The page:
Health & Safety – No Need To Be Afraid
Steve Scotter on the risks for carpet cleaners
DOES health and safety scare you? If it does, don’t despair, you can just keep it simple.
Carpet cleaning, carried out by a skilled carpet cleaning technician, should be low risk so long as attention is paid to the workplace and the task in hand.
Self-employed technicians need to concentrate on earning a living, which can make Health & Safety seem like an inconvenience, but if you work to simple systems it can be easy to comply with the regulations.
The main risks from carpet cleaning are:
1. Manual handling;
2. Electric shock;
3. Slip hazards from damp cleaned surfaces;
4. Trip hazards from hoses and electrical leads; and
5. Exposure to chemicals and hazardous substances.
1. Manual handling: If you’re self-employed you need to take care with lifting, i.e. keep you back straight, do not twist when lifting etc. If you employ technicians, you need a company manual handling policy and the technicians must be trained in manual handling. Otherwise it could be very difficult trying to defend a claim against your company.
2. Electric shocks: In the UK we have one of the most dangerous electrical supplies. A 240 volt electrical shock can kill a person in 55 milliseconds. The consumer unit circuit breakers (if fitted) will not protect you as they do not work quickly enough.
You should fit Residual Circuit Devices (RCDs) to all your equipment. PAT testing is not a legal requirement.
However there is a legal requirement for maintenance of electrical equipment at work, and one way to prove that electrical equipment is being maintained is to have items PAT tested.
3. Slip hazards: Restrict the work area from residents and pets. Warning signs should be used, but why not have signs fitted to the sides of equipment where possible. Preferably dry carpets whilst you are onsite.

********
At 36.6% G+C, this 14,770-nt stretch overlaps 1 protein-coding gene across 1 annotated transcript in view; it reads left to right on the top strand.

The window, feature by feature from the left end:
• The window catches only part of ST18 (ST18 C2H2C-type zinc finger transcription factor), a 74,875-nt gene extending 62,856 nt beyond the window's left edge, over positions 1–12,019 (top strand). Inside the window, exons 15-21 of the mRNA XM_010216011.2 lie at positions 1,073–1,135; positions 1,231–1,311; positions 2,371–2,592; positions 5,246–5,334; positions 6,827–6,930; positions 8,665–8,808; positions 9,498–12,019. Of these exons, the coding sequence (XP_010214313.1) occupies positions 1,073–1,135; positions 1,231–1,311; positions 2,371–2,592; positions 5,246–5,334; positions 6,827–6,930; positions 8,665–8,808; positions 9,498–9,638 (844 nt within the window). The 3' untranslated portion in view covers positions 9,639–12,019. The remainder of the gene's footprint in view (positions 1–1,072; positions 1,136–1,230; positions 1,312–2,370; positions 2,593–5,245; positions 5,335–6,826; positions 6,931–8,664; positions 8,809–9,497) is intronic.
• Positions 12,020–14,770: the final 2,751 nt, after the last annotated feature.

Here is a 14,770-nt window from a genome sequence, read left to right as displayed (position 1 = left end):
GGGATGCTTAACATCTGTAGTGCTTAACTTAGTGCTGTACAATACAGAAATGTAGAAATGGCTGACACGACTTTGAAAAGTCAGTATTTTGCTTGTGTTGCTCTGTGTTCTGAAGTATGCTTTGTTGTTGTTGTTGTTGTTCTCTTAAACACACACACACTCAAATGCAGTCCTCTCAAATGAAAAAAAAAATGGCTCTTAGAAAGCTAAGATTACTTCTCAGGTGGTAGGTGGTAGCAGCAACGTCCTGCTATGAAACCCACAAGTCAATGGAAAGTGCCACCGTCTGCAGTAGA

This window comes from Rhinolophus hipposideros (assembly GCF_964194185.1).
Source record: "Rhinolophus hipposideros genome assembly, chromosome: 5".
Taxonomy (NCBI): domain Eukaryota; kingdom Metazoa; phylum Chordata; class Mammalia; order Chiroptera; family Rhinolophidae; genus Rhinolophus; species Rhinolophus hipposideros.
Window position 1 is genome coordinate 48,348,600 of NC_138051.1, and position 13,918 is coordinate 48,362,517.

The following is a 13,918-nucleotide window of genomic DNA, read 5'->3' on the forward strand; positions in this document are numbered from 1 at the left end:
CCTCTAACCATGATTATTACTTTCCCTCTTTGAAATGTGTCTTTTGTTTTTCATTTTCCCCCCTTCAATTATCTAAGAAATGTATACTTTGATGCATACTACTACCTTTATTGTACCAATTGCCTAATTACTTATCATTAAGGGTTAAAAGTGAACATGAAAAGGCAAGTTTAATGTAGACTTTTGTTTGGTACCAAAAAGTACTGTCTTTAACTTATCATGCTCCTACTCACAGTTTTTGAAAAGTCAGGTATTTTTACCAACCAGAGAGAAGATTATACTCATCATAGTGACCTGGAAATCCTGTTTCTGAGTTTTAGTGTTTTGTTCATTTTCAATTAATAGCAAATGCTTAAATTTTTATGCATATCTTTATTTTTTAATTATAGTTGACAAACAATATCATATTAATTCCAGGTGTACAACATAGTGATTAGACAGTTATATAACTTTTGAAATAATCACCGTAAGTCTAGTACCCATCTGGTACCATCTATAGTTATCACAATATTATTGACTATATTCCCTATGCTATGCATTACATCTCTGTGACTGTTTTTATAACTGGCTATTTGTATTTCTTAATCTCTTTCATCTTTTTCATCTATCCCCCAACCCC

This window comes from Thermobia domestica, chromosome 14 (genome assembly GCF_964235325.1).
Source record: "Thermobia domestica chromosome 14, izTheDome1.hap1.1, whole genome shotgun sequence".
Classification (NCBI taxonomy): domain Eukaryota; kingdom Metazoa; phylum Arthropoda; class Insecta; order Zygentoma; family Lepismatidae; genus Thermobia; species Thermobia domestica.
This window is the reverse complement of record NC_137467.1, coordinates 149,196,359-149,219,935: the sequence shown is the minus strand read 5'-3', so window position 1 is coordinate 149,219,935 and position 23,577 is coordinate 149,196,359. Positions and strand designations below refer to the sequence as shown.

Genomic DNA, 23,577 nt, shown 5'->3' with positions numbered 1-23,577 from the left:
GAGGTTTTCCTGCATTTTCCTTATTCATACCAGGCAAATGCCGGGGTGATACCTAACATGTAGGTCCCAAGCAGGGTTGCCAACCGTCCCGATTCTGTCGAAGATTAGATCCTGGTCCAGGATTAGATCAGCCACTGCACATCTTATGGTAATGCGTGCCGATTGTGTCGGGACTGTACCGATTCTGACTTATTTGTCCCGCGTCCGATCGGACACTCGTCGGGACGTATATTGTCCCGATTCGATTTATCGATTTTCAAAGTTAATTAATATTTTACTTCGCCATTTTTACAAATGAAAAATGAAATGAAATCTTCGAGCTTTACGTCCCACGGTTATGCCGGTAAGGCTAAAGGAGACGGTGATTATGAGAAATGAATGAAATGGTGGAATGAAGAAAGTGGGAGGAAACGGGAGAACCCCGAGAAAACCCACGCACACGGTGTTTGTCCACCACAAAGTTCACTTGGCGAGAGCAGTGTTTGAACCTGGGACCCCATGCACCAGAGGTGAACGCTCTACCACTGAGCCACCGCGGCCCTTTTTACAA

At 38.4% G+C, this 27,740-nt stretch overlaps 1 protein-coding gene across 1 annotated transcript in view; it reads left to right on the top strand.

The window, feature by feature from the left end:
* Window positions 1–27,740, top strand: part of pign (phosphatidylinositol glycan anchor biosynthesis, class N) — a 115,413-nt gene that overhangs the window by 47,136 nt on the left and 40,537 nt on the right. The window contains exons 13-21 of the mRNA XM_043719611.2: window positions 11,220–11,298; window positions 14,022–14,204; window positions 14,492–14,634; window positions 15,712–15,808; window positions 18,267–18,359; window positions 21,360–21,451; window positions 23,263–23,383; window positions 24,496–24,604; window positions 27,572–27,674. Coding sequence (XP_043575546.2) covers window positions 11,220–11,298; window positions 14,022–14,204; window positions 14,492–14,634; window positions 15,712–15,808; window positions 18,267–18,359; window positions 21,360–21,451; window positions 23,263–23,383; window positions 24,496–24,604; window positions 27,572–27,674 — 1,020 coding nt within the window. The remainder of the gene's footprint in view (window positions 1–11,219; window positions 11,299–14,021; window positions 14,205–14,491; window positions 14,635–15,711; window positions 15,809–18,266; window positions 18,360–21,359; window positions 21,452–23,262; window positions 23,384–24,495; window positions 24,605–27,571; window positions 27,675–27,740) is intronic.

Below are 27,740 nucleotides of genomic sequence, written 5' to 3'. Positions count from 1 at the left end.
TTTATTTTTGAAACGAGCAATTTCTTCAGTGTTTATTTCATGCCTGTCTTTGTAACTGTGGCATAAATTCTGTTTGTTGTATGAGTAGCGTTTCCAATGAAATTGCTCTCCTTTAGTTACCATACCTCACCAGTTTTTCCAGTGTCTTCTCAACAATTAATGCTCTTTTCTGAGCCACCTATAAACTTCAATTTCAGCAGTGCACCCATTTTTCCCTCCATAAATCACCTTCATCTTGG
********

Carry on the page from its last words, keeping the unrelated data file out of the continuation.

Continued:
4. Trip hazards: Re-route cables and hoses wherever possible; keep your workspace tidy as work progresses.
5. Exposure to hazardous substances: The regulations covering this are the Control of Substances Harmful to Health regulations, COSHH 2002.
You must not expose people or technicians to harmful substances; this applies to all substances not just chemical usage.
When using chemicals always follow the MSDS, never mix chemicals.
l Asbestos: Many carpet cleaners will probably not come into contact with asbestos or Asbestos Containing Materials (ACMs).
However, if you carry out flood restoration work you could encounter asbestos, or ACMs. There is a legal requirement for technicians to be trained in asbestos awareness and have refresher courses every 12 months.
l Risk assessment: If you employ less than five people you still need to carry out a risk assessment, but it need not be written down. But if it’s not in writing it may be difficult to prove if someone is injured. Take a few minutes to write down the risks and control measures required.
l Generally: Please be careful in your daily work. Unfortunately there are people all too ready to make personal injury claims. Don’t be the fall guy.
l NOTE: NCCA runs an excellent Health & Safety course for carpet and upholstery cleaners. The next course is on September 19. Ring for details. n T: 0116 271 9550
Steve Scotter was a carpet cleaner and a member of the National Carpet Cleaners Association for many years. He now works for NCCA corporate member, Hydro-Dynamix as a NEBOSH qualified Health & Safety manager.
This article has been reproduced from the Contract Flooring Journal website. You can find them at www.contractflooringjournal.co.uk.